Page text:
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Is the Heaviest Black Hole in Our Galaxy Closer Than We Think?

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Gaia Spacecraft Reveals Massive Black Hole in Milky Way

An international team of researchers, with the participation of researchers from Tel Aviv University (TAU) led by Prof. Tsevi Mazeh, discovered a star which orbits a black hole 33 times heavier than the sun’s mass, and lies 1500 light-years away from Earth. The black hole, discovered using data from the European Gaia spacecraft, is more than three times heavier than the other known black holes in our galaxy.

The Gaia spacecraft was launched by the European Space Agency in 2013 and has since then been regularly measuring the position and brightness of over a billion stars in our galaxy – the Milky Way galaxy – with unprecedented precision, equivalent to accurately determining the position of a single grain of sand on the moon to the millimeter.

An organization of hundreds of scientists across Europe processes the data coming in from the spacecraft and makes it accessible to the entire scientific community. The research group was led by Prof. (emeritus) Tsevi Mazeh, from TAU’s Raymond and Beverly Sackler School of Physics and Astronomy, recently awarded the Israel Prize in Physics for the year 2024. Prof. Mazeh participates in the study of binary star systems discovered using spacecraft data. The research was published in the prestigious journal Astronomy & Astrophysics.

Credit: ESA/Gaia/DPAC

Cosmic Odyssey: Exploring the Depths of the Universe

The large sample of binary stars should also include systems which include a black hole – one of the rarest celestial objects in the universe. The existence of a black hole is one of the most amazing phenomena in the universe, the existence of which was predicted by Einstein’s theory of general relativity back in 1939.

According to the accepted theory, when the fuel for the nuclear combustion process that takes place in the core of a star runs out, it collapses in on itself, towards its center. If the star is massive enough, all the remaining matter collapses into a single point of infinite density. It is possible, therefore, to see the black hole as the “corpse” of a star that has ended its life cycle and collapsed in on itself. Astrophysicists are still trying to understand the extreme conditions that lead to the collapse of matter into the central point, and therefore every discovery of a black hole is accompanied by enormous excitement among astronomers.

Into the Abyss of the Black Hole

It is very difficult to discover black holes since light cannot overcome the strong gravitational force in its vicinity. When a black hole is in a binary system with a normal star, the motion of the visible star is used to measure the mass of its invisible partner and thus prove that it is indeed a black hole. Indeed, in a matter of just a few years, the Gaia spacecraft has already discovered two black holes.

With the expectation that the data that continues to be collected by the spacecraft will lead to the discovery of more black holes, Prof. Mazeh together with Prof. Laurent Eyer from the University of Geneva established a small team to find black holes using the spacecraft’s data, including scientists from France, Germany, Spain, Belgium, Poland and Switzerland. While examining the new data, the team came across a binary system containing a special black hole, the likes of which has never been found before, with a mass of 33 solar masses, around 1,500 light years away from us.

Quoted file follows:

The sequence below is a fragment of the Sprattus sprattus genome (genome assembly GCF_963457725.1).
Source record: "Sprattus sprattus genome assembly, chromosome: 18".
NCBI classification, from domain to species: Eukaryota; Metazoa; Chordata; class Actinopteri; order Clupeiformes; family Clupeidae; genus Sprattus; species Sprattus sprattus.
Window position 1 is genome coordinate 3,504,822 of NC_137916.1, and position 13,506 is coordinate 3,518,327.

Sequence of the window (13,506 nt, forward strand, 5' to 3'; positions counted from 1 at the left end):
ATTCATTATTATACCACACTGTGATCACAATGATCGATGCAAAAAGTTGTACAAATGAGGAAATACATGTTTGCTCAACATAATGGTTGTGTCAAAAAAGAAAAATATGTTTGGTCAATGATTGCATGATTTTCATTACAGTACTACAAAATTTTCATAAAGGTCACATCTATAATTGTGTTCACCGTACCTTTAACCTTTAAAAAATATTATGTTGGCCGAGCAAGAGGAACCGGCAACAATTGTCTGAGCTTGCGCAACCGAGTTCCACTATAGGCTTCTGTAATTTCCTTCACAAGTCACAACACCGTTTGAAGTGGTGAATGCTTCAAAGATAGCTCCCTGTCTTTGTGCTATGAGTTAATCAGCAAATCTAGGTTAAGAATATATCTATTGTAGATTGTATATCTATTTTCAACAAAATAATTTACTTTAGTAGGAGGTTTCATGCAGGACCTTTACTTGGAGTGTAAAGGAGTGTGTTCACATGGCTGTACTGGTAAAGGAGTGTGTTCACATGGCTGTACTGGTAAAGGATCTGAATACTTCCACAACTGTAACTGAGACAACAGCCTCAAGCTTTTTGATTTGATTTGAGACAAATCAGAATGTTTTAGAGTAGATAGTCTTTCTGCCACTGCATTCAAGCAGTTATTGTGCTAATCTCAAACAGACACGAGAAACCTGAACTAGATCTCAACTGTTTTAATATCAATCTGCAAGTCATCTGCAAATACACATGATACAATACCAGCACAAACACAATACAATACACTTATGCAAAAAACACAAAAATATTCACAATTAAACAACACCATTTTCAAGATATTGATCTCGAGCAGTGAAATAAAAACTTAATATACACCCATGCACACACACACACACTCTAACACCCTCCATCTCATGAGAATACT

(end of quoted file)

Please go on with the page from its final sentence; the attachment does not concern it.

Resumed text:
The new black hole is more than three times heavier than any other known black hole in the Milky Way galaxy. The binary system, named Gaia BH3, contains an ordinary star that seems to have formed more than ten billion years ago when our galaxy was still very young. The star orbits the black hole in an 11-year cycle.

Prof. Tsevi Mazeh – 2024 Israel Prize Winner in Physics

At the suggestion of Prof. Mazeh, it was decided to publish the sensational disclosure right now and not wait until the orderly publication of all the systems that were discovered. The entire spacecraft team, including researchers from TAU – Prof. Shay Zucker, head of the Porter School of Environment and Earth Sciences, Dr. Simchon Faigler, Dr. Sahar Shahaf (now at the Weizmann Institute), Dr. Dolev Bashi (now at the University of Cambridge), Avraham Binnenfeld (research student) and Oded Orenstein (second-year undergraduate student) – are listed as contributors to the scientific article published today which reports on the discovery.

Prof. Tsevi Mazeh: “This is an exciting discovery of the heaviest black hole in a binary system known today in the galaxy. About thirty years passed from the first hypothesis of the existence of a black hole until the discovery of the first black hole, and more than fifty years passed before we were able to discover Gaia BH3 – the binary system with the longest cycle known today. It is amazing how humankind manages to navigate the vast expanses of the universe and discover such mysterious objects. I am convinced that the discovery will lead to a new mode of thinking regarding the presence and prevalence of the black holes that cruise through the expanses of our galaxy.”

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